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Tattoo Parties - Are They Safe?

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Tattoo parties have been around for a long time. The idea is simple. A bunch of friends get together at someone's house, a tattoo artist shows up and everyone (brave enough) gets a tattoo! Sounds fun, right?

On the surface, a tattoo party does sound fun. Imagine it - a room full of friends, hanging out, laughing at each others' expressions of pain, showing off their new tattoos once finished. A beautiful woman with pearly white teeth smiles lovingly at her equally handsome boyfriend as he shows everyone the tattoo he got bearing her name. The ruggedly attractive and colorfully tattooed artist does one gorgeous tattoo after another, grinning ear to ear as everyone in the room sings his praises and promises to tell all their friends about him. And to top it off, he doesn't have to report the tattoos to the boss man at the shop, who would normally want a piece of every dollar he makes. It's a win-win situation. Good money and having fun at the same time; why not?

The problem is, that isn't a really accurate picture of most tattoo parties. The romantic imagery we connect with the idea of a tattoo party is the same thing advertisers have been able to appeal to for years when selling products they know aren't really good for us. Well, I'm no advertiser and I'm here to give you a reality check about tattoo parties.

Let me start off by saying this does not apply to all tattoo parties. But most of them are held for one or all of the following three reasons:

  1. The clients are just looking for the cheapest tattoo they can get
  2. The clients are minors and can’t get tattooed legally
  3. The tattooist isn't licensed or legal and has to do his/her work underground

The real scene usually involves the use of cigarettes (which obviously isn't conducive to a clean and sterile environment), alcohol, or even drugs. The alleged "artist" rarely follows any kind of safety protocols; when you're trying to bang out several tattoos in one night, you're not going to do your best work and you're not going to take extra time to make sure every tattoo is clean and sterile. Most basement artists don't even have autoclave sterilizers for their equipment and seem to think boiling them in water is sufficient. Even if they use single-use needles, which is the typical line of defense for many of these tattooers, that doesn't mean you're safe. When a person is tattooed, microscopic blood and body fluids spray and fly everywhere; everything around the client and the tattooer is contaminated. The only way to kill the germs, bacteria and blood-borne pathogens that go along with every tattoo is to make sure every inch of the artist's work station is cleaned and sterilized thoroughly between clients. All surfaces must be non-porous like tile floors and vinyl seats; anything porous should be protected by being covered with plastic, and then that plastic must be discarded after every client. You think the person running the tattoo party cares about doing all of this? In most cases, no. Also, if a tattooist doesn't mind breaking the law by tattooing minors, I seriously doubt they care about any other rules they might be breaking. It should also be noted that in some states, the tattoo party itself is illegal.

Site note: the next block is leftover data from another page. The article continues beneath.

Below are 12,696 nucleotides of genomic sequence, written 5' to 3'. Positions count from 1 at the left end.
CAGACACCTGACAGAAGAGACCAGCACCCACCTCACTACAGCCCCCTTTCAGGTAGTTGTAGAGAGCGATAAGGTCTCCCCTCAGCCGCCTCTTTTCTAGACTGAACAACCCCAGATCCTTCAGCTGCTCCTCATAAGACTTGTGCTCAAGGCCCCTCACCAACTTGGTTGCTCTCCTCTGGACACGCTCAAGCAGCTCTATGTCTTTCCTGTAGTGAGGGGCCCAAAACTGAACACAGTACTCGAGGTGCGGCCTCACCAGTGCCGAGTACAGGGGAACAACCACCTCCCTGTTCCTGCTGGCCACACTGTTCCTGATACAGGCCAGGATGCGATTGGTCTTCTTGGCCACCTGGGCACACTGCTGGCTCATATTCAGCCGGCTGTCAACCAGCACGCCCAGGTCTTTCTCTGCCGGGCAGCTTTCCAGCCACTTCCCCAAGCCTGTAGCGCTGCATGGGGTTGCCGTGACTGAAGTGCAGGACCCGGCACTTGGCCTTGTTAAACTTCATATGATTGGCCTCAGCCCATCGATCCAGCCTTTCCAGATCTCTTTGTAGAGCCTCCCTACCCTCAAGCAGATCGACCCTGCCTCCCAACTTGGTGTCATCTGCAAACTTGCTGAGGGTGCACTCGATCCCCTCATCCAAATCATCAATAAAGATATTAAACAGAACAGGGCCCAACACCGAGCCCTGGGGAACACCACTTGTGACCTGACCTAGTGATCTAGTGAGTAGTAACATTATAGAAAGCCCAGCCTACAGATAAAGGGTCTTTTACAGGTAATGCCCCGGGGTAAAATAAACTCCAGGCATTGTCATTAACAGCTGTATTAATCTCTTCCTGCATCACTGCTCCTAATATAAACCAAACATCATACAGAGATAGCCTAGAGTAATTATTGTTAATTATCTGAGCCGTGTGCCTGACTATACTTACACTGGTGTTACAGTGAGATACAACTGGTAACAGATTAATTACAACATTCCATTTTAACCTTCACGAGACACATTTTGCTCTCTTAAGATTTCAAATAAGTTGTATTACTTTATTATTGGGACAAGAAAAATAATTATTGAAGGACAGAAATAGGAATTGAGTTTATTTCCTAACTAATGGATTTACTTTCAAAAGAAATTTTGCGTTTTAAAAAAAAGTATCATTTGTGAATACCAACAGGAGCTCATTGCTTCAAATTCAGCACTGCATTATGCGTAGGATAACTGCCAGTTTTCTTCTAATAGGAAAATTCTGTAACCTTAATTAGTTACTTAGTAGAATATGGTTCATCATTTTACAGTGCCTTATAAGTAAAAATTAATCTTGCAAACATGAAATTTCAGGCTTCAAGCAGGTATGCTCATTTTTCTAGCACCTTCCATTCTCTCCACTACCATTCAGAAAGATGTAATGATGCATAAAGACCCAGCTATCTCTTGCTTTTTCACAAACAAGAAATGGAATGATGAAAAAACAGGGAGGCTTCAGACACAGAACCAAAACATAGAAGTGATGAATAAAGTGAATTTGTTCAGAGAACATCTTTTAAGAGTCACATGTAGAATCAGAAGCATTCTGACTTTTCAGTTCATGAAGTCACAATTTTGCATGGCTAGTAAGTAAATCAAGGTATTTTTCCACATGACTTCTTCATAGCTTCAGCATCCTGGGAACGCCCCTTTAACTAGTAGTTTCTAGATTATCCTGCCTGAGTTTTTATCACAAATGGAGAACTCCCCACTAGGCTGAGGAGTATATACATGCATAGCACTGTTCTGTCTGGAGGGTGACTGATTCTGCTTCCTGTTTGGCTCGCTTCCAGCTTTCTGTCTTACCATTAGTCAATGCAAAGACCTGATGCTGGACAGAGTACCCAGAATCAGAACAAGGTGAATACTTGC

Like I said, this does not apply to all tattoo parties. I happen to know an artist who does perfectly legitimate tattoo parties from time to time, but this is not the norm. Most of them result in clients getting really bad tattoos (you get what you pay for, people) or, even worse, some kind of infection or blood disease.

In 2005, the health department reported that at least seven people in Toledo (Ohio) contracted a bacterial infection known as MRSA, or methicillin-resistant staphylococcus aureus, after getting a tattoo at one of these so-called parties. The supposed "artist" in this case was arrested.

In 2007, an article discussing a Michigan county's effort to regulate tattoos highlights a woman named Tennille Grihorash. Tennille now lives with regret over a tattoo she received a few years ago at a tattoo party. [She said] "the tattoo came out sloppy, like a child had done it. It's like the most horrible thing you've ever seen." (Detroit Free Press)

So, forget the romantic imagery. It's a lie. If you're too cheap to pay full price for a tattoo, then don't get one. If you're a minor, wait until you're old enough. And if you're a tattooer throwing unsafe tattoo parties, God help you; I hope you don't kill someone for the sake of your own greed.

If you have several friends that would like to enjoy the bonding experience of a tattoo party in a safe environment with sterile equipment, talk to your artist about arranging the private use of the tattoo studio for that purpose. (And don't expect it to be cheap!)

If you know someone who plans to attend a tattoo party or basement tattooer, please try to talk them out of it! The future of body art depends on it remaining a respectable form of art. When people get sick from tattoos (or piercings), it damages the reputation that so many legitimate artists have worked diligently to earn for our industry. Don't let their efforts be in vain.

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